Varieties of Pencil Collecting

As I make the rounds of stationery and pencil blogs, I am discovering that there are differences between pencil users and pencil collectors. I am also belatedly discovering that, among the latter, there are many more kinds of collecting than I had ever imagined possible. The more I read, the more I am convinced that I will never qualify as a collector – I don’t understand buying pencils one will never use, and I also don’t understand collecting pencils as memorabilia – that is, buying them for the imprint more than the quality of wood or lead used. But this kind of collecting actually seems to be in the majority. One surprise I had upon browsing the classified section of the Pencil Pages (run by a member of the American Pencil Collectors Society, I think) was that there were a lot of people looking for Yikes! pencils. They were unfamiliar to me so I looked them up.

Yikes pencils!! I mean, really? I am flabbergasted but on the other hand I kind of understand their sentimental appeal – but still, I’m not sure whether I would collect the kind of pencils I actually used during my middle and high school years, well first of all because they are hard to find now (more than the Yikes pencils I would say – everything in Korea seems to have a very short shelf life), and because, well, they look like this.


The Mitsubishi pencils I wrote about last time were from my elementary school years; I have very few left from the period following that because I used mechanical pencils a lot more than pencils, and what pencils I had I used up pretty quickly. So the pencils I do have now are probably the ones I didn’t manage to get to till graduation, or possibly ones that I saved because they were precious for some reason. I don’t remember using any of the pencils pictured above, except for the Silvexa that is peeling so badly now – I think I was quite taken with it at some point. I also went through quite a lot of mark sheet pencils out of necessity – all exams were done on OMR sheets – and they were quite good, dark and smooth. (The Munhwa Deojons pictured above are a recent acquisition; they are manufactured in China now. I only have a stub of the Korean-made “for computers” B pencil left.) I regret not having had the chance to develop any youthful affection for Castell 9000s or Lumographs early on – they were simply not available then, although they are everywhere now. Japanese pencils were an exception; they were and still are widely available, especially Tombows.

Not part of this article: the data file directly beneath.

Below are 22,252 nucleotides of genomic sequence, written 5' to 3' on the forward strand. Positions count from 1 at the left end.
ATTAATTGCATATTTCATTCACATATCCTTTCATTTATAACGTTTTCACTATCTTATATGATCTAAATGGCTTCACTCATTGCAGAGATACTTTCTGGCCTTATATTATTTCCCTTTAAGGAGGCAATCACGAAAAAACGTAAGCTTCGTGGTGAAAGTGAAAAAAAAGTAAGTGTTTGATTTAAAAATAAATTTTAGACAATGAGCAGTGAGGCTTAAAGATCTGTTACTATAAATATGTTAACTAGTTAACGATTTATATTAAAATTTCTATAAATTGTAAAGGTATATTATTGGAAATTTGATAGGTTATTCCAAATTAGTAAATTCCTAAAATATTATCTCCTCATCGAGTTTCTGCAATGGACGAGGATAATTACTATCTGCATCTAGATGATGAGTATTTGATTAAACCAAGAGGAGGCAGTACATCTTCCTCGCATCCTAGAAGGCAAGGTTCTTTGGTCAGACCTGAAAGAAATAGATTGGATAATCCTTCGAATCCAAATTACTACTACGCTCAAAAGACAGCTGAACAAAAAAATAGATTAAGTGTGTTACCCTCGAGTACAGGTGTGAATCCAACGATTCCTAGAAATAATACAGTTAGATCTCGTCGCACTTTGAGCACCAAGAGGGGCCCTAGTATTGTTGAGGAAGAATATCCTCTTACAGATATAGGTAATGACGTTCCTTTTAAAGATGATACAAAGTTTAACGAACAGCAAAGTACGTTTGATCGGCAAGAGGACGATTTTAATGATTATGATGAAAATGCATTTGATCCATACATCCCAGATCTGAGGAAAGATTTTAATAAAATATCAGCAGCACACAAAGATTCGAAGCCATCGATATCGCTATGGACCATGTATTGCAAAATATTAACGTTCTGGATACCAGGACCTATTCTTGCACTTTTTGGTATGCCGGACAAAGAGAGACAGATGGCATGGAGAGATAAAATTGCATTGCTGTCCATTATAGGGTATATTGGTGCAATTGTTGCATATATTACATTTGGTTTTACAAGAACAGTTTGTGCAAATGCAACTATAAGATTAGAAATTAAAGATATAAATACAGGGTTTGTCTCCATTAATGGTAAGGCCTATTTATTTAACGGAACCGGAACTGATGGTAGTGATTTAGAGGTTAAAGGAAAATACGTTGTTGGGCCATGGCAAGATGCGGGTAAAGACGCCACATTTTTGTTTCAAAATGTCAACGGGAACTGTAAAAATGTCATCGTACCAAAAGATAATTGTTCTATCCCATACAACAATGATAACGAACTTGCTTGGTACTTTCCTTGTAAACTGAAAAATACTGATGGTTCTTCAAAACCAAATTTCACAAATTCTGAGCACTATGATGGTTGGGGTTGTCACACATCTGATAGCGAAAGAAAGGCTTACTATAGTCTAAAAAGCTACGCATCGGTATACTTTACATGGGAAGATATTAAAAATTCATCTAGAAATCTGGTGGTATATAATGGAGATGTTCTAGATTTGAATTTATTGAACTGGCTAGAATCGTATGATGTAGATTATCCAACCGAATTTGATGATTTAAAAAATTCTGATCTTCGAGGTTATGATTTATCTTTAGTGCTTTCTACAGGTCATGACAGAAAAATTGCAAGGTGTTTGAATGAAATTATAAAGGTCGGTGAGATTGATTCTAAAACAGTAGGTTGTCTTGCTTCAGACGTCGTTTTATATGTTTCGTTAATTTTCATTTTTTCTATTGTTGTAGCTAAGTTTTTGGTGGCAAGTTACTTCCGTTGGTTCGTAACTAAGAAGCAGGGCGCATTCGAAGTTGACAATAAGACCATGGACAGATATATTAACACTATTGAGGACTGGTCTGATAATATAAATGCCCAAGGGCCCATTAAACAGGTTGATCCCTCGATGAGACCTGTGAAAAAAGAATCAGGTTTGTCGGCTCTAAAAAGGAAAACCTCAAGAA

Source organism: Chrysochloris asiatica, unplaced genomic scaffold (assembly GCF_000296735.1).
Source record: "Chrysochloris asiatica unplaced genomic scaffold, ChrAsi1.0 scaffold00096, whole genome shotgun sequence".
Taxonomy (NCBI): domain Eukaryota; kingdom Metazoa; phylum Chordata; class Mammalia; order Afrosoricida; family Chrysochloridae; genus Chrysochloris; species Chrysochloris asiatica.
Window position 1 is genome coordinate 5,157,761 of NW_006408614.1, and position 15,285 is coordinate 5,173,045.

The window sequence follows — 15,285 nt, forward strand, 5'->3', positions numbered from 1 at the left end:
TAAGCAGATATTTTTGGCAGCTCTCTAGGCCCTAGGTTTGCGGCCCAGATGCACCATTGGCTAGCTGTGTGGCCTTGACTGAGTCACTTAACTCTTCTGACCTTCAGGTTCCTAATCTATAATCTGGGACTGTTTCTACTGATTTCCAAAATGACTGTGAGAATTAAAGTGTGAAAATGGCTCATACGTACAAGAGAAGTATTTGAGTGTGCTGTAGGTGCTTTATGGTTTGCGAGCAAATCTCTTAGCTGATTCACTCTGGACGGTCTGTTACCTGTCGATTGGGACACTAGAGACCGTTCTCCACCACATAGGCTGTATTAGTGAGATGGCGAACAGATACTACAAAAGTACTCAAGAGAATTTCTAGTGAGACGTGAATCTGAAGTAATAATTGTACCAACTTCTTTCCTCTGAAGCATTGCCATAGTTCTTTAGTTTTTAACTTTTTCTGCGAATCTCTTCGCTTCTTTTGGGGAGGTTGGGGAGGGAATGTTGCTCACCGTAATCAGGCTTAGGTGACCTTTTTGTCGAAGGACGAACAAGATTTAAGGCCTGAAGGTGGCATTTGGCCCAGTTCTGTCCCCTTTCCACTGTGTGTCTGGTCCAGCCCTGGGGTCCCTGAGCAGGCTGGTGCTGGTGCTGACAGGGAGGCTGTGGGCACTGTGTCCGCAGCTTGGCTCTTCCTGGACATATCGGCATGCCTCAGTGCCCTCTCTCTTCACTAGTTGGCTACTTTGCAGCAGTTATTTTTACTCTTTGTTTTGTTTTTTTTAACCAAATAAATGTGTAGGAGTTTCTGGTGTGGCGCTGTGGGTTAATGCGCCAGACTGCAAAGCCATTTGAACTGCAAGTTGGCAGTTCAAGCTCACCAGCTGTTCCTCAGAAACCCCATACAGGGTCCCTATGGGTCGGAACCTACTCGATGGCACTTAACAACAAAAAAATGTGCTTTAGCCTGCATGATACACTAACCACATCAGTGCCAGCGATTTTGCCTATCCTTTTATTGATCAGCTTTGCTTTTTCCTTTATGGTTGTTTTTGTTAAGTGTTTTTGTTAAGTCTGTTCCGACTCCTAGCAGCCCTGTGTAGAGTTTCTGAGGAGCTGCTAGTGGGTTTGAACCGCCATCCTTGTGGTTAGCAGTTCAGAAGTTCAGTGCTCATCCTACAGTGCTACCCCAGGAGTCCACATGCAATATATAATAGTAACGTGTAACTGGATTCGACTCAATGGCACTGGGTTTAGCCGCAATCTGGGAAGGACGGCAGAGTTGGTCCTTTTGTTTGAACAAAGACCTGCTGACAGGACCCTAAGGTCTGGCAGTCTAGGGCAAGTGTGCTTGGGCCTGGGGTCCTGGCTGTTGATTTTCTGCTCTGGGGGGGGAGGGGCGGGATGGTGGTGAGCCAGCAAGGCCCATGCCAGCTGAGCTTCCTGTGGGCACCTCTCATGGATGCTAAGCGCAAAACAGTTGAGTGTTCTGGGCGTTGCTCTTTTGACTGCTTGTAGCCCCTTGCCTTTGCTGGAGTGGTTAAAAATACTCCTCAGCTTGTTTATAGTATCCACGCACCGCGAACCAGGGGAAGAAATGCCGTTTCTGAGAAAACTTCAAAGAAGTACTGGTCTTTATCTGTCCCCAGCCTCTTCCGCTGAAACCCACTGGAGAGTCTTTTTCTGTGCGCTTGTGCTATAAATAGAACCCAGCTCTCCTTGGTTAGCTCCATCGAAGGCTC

One interesting custom in Korea is that pencil boxes often carry the date of manufacture, so it is very easy to date them (if one can find old pencils at all, that is). The “Farm Story” pencil was manufactured in December of 1986.


By the way, if I were to collect fountain pens for sentimental reasons, I would start with the West German Super-Rotaxes. For some reason they were all over Korea in the mid-80’s, and I distinctly remember I had a turquoise one and another in a different color. The plastic body cracked eventually, but it was a very pretty pen and I really felt like a grownup using it. I wonder if anyone who grew up in Germany (or anywhere else, for that matter) remember them too?

2 thoughts on “Varieties of Pencil Collecting

    1. Hi Andy, thanks for the comment and I loved that Yikes! pencil post! It was a cultural phenomenon that I would never ever have gotten to know about if not for that. I’m always looking forward to new articles at Woodclinched :)


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